Writers in any society serve a crucial cultural purpose. Their works shape our minds, ignite cultural change and reflect contemporary society. Local stories has the power to resonate with people, reassuring them and their thoughts by representing what it truly means to be a part of their culture. Without access to the works of national authors our readership suffered. We were failed by the government, who denied what it meant to be Irish and insisted on shaping a contrived and contorted image of our culture.
As part of my studies in New Media I am required to learn about Copyright and Trade Mark Laws. I came across one which really peaked my interest and in fact, made me a little concerned.
It came to my attention that content written by the employees of an organisation do not have any right to ownership of that content. The company claims full ownership. This seemed to me pretty unfair. I would like to think that whatever I wrote and/or came-up with was mine and I was credited fairly for the work, wouldn’t you? As a person who, one day, hopes to work as a writer for an internet media company, I began to look into this more and found relevant experiences of people whose interests directly clashed with this law in the workplace.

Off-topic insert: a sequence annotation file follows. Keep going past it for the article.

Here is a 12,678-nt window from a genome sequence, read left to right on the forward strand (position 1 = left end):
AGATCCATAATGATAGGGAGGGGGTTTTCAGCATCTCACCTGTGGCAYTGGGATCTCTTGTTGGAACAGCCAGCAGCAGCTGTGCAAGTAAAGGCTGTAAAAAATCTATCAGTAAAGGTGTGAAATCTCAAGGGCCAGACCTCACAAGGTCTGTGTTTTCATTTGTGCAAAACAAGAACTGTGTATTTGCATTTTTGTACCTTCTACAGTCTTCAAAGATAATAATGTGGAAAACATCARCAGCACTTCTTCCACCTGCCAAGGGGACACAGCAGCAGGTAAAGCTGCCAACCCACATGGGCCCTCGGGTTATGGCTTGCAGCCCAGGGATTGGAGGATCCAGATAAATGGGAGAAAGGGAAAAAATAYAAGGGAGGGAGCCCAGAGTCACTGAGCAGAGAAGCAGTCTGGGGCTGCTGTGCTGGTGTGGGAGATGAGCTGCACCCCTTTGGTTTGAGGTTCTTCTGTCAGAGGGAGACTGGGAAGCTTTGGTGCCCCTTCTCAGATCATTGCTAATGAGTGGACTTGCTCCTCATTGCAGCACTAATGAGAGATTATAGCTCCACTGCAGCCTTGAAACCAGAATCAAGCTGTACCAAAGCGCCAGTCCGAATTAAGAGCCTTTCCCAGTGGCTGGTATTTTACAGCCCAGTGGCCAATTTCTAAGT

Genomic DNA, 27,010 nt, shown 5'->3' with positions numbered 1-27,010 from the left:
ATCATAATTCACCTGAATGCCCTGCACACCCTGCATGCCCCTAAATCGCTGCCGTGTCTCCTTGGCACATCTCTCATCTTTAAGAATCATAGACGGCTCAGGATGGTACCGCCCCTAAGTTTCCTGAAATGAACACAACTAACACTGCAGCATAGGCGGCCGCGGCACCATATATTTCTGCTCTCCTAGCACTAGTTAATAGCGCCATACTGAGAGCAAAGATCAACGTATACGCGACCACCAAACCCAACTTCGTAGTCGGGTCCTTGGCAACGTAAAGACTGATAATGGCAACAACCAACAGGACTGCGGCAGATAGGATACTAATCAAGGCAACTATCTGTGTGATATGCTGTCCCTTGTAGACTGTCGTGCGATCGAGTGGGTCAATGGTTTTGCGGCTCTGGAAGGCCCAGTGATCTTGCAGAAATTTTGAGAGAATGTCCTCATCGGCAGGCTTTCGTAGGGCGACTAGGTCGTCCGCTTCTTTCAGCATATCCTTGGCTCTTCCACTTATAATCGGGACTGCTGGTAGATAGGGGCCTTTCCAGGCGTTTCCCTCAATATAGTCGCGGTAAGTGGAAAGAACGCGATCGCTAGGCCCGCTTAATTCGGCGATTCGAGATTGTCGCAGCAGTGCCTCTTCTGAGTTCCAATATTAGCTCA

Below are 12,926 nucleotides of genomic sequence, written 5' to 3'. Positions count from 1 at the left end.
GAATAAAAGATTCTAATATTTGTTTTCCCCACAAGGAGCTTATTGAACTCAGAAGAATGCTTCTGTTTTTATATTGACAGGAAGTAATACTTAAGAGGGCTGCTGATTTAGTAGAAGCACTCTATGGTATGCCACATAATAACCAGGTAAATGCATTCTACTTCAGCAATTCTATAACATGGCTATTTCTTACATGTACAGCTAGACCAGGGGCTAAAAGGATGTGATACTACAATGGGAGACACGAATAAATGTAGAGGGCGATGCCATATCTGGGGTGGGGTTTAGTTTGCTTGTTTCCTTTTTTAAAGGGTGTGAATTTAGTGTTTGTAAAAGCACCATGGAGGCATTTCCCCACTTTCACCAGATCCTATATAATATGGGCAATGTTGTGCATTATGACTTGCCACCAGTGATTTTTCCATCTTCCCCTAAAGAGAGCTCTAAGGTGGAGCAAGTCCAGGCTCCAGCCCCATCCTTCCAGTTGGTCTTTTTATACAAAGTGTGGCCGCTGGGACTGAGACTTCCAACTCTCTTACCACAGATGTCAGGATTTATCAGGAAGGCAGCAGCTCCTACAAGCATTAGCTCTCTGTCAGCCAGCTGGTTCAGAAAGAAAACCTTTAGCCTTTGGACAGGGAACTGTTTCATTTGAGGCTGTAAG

In the past couple of years stories about the inner workings of the company Buzzfeed have come out. Youtube Videos entitled Why I left Buzzfeed are being posted and receiving millions of views. These videos address issues former Buzzfeed employees encountered and wish to make clear to the public. The most popular video of this type is Safiya Nygaards, with an incredible 13.9 million views.
What happened her?
Safiya talks about how she created the series Lady-Like (https://www.youtube.com/channel/UCcOeS5aEIadAhKtJ9_VKAIw) with her friend while working at Buzzfeed and how little she was credited for it. Her name and the names of others involved were not attached to the videos. Some fans even believing she was just an actress for the company, rather than a writer and producer. She ultimately felt she was not being given any credit for her work and credited for work that wasn’t hers.